Foreign Literatures in America (FLA) is a project devoted to the recovery and understanding of the significance of foreign authored literary works, as well as immigrant authored literary works, in the U.S. throughout U.S. history.
Our principal mission is to challenge conceptions of “American literature” that turn upon the American citizenship of an author—when historically it is clear that foreign authored works, as well as works by immigrant authors who wrote in many languages and were not citizens of the United States, have long profoundly constituted an important part of the literatures and cultures of the U.S.
This project thus seeks to offer many fresh opportunities to globalize the terms through which we understand American literature and American culture, both of these domains rediscovered as richly constituted and interpenetrated by global texts, concerns, contexts, voices.
FLA pursues these goals by offering various means of studying the reception of foreign and immigrant authored literary works in the U.S., in interdisciplinary terms that encompass literature, culture, politics, history, and international relations.
Archival resources: The project offers extensive archival resources of primary reception materials (i.e., accounts of “foreign” authors and works in newspapers, magazines, images, rarer archives, etc.) accessible in themselves, browsable in useful arrays, and searchable and subject to certain forms of quantitative analysis by nuanced means.
Laboratories: The project develops laboratories based on cutting edge tools of machine learning drawn from recent digital humanities innovations in the areas of topics modeling and sentiment analysis; these laboratories allow users to mine large databases of “big data” already assembled for meaningful patterns and insights of literary reception.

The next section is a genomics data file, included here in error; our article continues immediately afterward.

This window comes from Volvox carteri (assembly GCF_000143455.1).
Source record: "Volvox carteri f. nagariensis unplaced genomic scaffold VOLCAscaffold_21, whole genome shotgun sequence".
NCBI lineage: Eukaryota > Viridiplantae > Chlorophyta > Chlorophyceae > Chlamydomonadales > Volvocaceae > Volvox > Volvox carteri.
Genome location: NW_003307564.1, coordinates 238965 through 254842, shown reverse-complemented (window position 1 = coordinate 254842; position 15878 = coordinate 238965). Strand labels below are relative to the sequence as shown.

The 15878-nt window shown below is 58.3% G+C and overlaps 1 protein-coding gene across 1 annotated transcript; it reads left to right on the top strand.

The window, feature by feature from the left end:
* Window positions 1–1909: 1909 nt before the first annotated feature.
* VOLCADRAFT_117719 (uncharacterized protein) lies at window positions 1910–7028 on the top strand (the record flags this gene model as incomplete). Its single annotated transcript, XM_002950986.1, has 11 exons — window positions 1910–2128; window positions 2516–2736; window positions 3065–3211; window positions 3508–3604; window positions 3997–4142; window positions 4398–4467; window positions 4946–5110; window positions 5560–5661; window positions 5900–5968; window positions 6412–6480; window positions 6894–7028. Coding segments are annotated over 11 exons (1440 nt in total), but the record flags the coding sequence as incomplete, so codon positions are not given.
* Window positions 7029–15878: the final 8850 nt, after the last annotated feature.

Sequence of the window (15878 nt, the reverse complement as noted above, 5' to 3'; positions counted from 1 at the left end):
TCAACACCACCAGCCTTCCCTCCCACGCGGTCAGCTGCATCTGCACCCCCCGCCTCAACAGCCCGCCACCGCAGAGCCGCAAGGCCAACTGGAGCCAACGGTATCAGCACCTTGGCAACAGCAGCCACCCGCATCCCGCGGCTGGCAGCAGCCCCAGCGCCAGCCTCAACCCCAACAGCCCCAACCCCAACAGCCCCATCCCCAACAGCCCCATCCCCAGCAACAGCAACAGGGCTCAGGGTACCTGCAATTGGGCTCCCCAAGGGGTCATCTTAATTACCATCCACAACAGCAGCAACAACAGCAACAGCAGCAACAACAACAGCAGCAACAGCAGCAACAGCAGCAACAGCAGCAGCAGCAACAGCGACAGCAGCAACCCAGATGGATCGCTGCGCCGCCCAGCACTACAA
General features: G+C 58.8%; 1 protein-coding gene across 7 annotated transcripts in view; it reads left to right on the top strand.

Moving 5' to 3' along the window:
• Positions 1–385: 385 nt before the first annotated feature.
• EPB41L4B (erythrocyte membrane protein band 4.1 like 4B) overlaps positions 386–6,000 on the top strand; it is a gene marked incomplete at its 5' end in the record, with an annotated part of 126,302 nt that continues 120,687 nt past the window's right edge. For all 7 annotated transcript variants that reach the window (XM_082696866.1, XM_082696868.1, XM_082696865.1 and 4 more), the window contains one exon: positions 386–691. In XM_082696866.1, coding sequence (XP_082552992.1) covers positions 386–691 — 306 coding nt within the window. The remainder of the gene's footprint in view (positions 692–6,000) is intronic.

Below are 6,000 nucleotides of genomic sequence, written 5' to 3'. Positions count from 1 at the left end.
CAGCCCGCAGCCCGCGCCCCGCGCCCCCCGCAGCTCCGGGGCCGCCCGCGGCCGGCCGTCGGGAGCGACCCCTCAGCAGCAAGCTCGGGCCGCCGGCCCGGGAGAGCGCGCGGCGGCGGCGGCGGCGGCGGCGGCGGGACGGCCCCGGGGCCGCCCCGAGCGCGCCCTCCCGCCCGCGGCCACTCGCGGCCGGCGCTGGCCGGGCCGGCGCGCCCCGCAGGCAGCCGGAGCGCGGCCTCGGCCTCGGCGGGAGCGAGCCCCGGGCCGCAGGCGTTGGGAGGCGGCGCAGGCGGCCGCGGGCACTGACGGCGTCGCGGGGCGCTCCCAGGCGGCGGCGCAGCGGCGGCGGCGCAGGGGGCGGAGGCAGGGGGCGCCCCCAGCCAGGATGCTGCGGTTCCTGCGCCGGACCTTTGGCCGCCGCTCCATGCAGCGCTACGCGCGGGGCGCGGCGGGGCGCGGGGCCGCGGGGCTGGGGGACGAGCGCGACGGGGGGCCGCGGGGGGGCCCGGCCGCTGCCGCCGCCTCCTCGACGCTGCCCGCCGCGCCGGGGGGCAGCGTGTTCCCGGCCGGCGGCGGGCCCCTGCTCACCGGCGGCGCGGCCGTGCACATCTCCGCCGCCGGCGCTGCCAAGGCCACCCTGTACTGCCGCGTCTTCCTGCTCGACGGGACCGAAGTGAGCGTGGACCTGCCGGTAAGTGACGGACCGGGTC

Book review pages: The project assembles its own smaller databases of book review pages from various U.S. newspapers and periodicals over time (beginning with the New York Times, The New Republic, and The Crisis), subject not only to the kind of searching and quantitative techniques of analysis found in the archival and laboratory sections, but also to comparative quantification of the most frequently mentioned authors in user-determined time frames and periodical ranges—(these book review pages thus become a powerful means of recovering forgotten literary and cultural history).
Collective Forum: FLA is a committedly and internationally a collective forum for research, innovation, discussion, and collaboration, one in which blogging and various forms of collective interchange, suggestion, and crowd-sourced cooperation are facilitated—both as concerns all the research functions described above, and also toward innovation of further functions FLA could undertake.
Beyond the general aims and specific outcomes noted above, there are two specific aims of this project that should be emphasized. First, in the shorter term, rather than do full comprehensive justice to any one of the functions described above, we are really trying to “open the door” with respect to them all, encouraging different teams of faculty and student researches both at the University of Maryland and around the country and world to develop dynamic possibilities for this project.
Anyone interested in the kind of scholarly and analytic priorities foregrounded by the project is most warmly encouraged to contact us with your ideas and to join our project. The second point is more long term: though this project does aim to offer the means for a wholesale remapping of American literary studies (what this domain consists of, which voices and texts, why they are important), it is also a project of significance not only among university and academic research communities but also in larger social domains of education as well—including not only secondary schools and undergraduate pedagogy and also those interested in non-traditional education forms in our culture and society generally.
This general goal of making a productive globalizing contribution to American education in the broadest possible terms is an ultimate aspiration for this project.
The technological infrastructure for this project has been supported in part by a generous grant from Amazon Web Services.